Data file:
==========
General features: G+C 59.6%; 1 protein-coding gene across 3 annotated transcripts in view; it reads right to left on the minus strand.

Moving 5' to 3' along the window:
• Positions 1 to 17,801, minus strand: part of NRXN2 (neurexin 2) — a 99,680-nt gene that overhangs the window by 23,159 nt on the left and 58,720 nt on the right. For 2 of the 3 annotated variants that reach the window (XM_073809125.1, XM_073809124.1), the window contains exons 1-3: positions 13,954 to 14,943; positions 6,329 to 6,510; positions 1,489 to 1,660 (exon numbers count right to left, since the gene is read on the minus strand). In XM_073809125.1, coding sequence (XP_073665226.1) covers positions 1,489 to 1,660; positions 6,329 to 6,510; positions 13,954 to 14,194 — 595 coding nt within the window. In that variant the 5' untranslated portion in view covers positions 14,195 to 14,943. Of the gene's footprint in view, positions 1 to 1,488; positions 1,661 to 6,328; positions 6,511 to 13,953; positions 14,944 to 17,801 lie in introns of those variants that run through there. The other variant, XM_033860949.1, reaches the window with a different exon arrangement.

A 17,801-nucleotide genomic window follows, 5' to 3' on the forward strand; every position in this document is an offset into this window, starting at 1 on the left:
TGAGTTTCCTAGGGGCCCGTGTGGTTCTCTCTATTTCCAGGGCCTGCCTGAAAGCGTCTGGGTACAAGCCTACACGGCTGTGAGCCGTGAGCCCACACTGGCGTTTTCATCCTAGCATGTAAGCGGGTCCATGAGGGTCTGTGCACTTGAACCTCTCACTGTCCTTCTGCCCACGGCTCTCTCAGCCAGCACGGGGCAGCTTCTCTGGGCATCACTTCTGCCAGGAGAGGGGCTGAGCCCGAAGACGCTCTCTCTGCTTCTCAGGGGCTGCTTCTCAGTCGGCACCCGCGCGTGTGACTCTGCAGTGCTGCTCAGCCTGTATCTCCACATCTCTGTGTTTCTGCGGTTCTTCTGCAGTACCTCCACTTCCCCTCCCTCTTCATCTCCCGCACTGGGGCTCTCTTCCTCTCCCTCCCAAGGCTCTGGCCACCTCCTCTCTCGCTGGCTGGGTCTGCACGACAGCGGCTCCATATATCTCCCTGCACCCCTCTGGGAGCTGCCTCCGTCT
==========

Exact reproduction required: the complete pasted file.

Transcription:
General features: G+C 59.6%; 1 protein-coding gene across 3 annotated transcripts in view; it reads right to left on the minus strand.

Moving 5' to 3' along the window:
• Positions 1 to 17,801, minus strand: part of NRXN2 (neurexin 2) — a 99,680-nt gene that overhangs the window by 23,159 nt on the left and 58,720 nt on the right. For 2 of the 3 annotated variants that reach the window (XM_073809125.1, XM_073809124.1), the window contains exons 1-3: positions 13,954 to 14,943; positions 6,329 to 6,510; positions 1,489 to 1,660 (exon numbers count right to left, since the gene is read on the minus strand). In XM_073809125.1, coding sequence (XP_073665226.1) covers positions 1,489 to 1,660; positions 6,329 to 6,510; positions 13,954 to 14,194 — 595 coding nt within the window. In that variant the 5' untranslated portion in view covers positions 14,195 to 14,943. Of the gene's footprint in view, positions 1 to 1,488; positions 1,661 to 6,328; positions 6,511 to 13,953; positions 14,944 to 17,801 lie in introns of those variants that run through there. The other variant, XM_033860949.1, reaches the window with a different exon arrangement.

A 17,801-nucleotide genomic window follows, 5' to 3' on the forward strand; every position in this document is an offset into this window, starting at 1 on the left:
TGAGTTTCCTAGGGGCCCGTGTGGTTCTCTCTATTTCCAGGGCCTGCCTGAAAGCGTCTGGGTACAAGCCTACACGGCTGTGAGCCGTGAGCCCACACTGGCGTTTTCATCCTAGCATGTAAGCGGGTCCATGAGGGTCTGTGCACTTGAACCTCTCACTGTCCTTCTGCCCACGGCTCTCTCAGCCAGCACGGGGCAGCTTCTCTGGGCATCACTTCTGCCAGGAGAGGGGCTGAGCCCGAAGACGCTCTCTCTGCTTCTCAGGGGCTGCTTCTCAGTCGGCACCCGCGCGTGTGACTCTGCAGTGCTGCTCAGCCTGTATCTCCACATCTCTGTGTTTCTGCGGTTCTTCTGCAGTACCTCCACTTCCCCTCCCTCTTCATCTCCCGCACTGGGGCTCTCTTCCTCTCCCTCCCAAGGCTCTGGCCACCTCCTCTCTCGCTGGCTGGGTCTGCACGACAGCGGCTCCATATATCTCCCTGCACCCCTCTGGGAGCTGCCTCCGTCT